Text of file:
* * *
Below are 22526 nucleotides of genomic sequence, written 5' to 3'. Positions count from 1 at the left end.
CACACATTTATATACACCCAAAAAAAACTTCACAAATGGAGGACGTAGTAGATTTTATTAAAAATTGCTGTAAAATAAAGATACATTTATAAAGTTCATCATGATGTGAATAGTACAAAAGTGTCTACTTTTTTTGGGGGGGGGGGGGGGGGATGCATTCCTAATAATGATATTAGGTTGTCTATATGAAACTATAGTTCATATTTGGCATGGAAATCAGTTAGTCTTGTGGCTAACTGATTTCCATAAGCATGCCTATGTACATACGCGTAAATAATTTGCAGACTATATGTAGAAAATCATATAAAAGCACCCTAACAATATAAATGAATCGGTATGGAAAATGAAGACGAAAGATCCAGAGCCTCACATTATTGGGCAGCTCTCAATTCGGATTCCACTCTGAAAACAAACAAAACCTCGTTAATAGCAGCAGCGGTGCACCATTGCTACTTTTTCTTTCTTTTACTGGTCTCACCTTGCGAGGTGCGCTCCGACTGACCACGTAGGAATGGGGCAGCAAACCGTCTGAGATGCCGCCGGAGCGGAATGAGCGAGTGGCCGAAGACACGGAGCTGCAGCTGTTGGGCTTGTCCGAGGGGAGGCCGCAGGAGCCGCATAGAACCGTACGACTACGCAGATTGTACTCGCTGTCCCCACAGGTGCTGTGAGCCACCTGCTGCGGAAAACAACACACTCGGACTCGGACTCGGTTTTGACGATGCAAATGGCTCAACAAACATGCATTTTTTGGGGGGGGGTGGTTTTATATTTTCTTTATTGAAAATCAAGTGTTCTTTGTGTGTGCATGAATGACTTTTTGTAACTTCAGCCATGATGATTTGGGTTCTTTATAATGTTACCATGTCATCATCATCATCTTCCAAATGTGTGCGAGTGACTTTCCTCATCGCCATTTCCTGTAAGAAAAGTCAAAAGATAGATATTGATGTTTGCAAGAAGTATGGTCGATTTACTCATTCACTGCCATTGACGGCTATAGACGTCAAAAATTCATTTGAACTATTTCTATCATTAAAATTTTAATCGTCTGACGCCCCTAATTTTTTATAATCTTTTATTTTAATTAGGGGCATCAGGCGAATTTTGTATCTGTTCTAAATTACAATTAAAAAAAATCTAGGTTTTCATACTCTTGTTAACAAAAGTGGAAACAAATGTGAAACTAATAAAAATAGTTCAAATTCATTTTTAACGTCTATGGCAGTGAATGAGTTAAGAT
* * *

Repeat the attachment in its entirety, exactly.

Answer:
Below are 22526 nucleotides of genomic sequence, written 5' to 3'. Positions count from 1 at the left end.
CACACATTTATATACACCCAAAAAAAACTTCACAAATGGAGGACGTAGTAGATTTTATTAAAAATTGCTGTAAAATAAAGATACATTTATAAAGTTCATCATGATGTGAATAGTACAAAAGTGTCTACTTTTTTTGGGGGGGGGGGGGGGGGATGCATTCCTAATAATGATATTAGGTTGTCTATATGAAACTATAGTTCATATTTGGCATGGAAATCAGTTAGTCTTGTGGCTAACTGATTTCCATAAGCATGCCTATGTACATACGCGTAAATAATTTGCAGACTATATGTAGAAAATCATATAAAAGCACCCTAACAATATAAATGAATCGGTATGGAAAATGAAGACGAAAGATCCAGAGCCTCACATTATTGGGCAGCTCTCAATTCGGATTCCACTCTGAAAACAAACAAAACCTCGTTAATAGCAGCAGCGGTGCACCATTGCTACTTTTTCTTTCTTTTACTGGTCTCACCTTGCGAGGTGCGCTCCGACTGACCACGTAGGAATGGGGCAGCAAACCGTCTGAGATGCCGCCGGAGCGGAATGAGCGAGTGGCCGAAGACACGGAGCTGCAGCTGTTGGGCTTGTCCGAGGGGAGGCCGCAGGAGCCGCATAGAACCGTACGACTACGCAGATTGTACTCGCTGTCCCCACAGGTGCTGTGAGCCACCTGCTGCGGAAAACAACACACTCGGACTCGGACTCGGTTTTGACGATGCAAATGGCTCAACAAACATGCATTTTTTGGGGGGGGGTGGTTTTATATTTTCTTTATTGAAAATCAAGTGTTCTTTGTGTGTGCATGAATGACTTTTTGTAACTTCAGCCATGATGATTTGGGTTCTTTATAATGTTACCATGTCATCATCATCATCTTCCAAATGTGTGCGAGTGACTTTCCTCATCGCCATTTCCTGTAAGAAAAGTCAAAAGATAGATATTGATGTTTGCAAGAAGTATGGTCGATTTACTCATTCACTGCCATTGACGGCTATAGACGTCAAAAATTCATTTGAACTATTTCTATCATTAAAATTTTAATCGTCTGACGCCCCTAATTTTTTATAATCTTTTATTTTAATTAGGGGCATCAGGCGAATTTTGTATCTGTTCTAAATTACAATTAAAAAAAATCTAGGTTTTCATACTCTTGTTAACAAAAGTGGAAACAAATGTGAAACTAATAAAAATAGTTCAAATTCATTTTTAACGTCTATGGCAGTGAATGAGTTAAGAT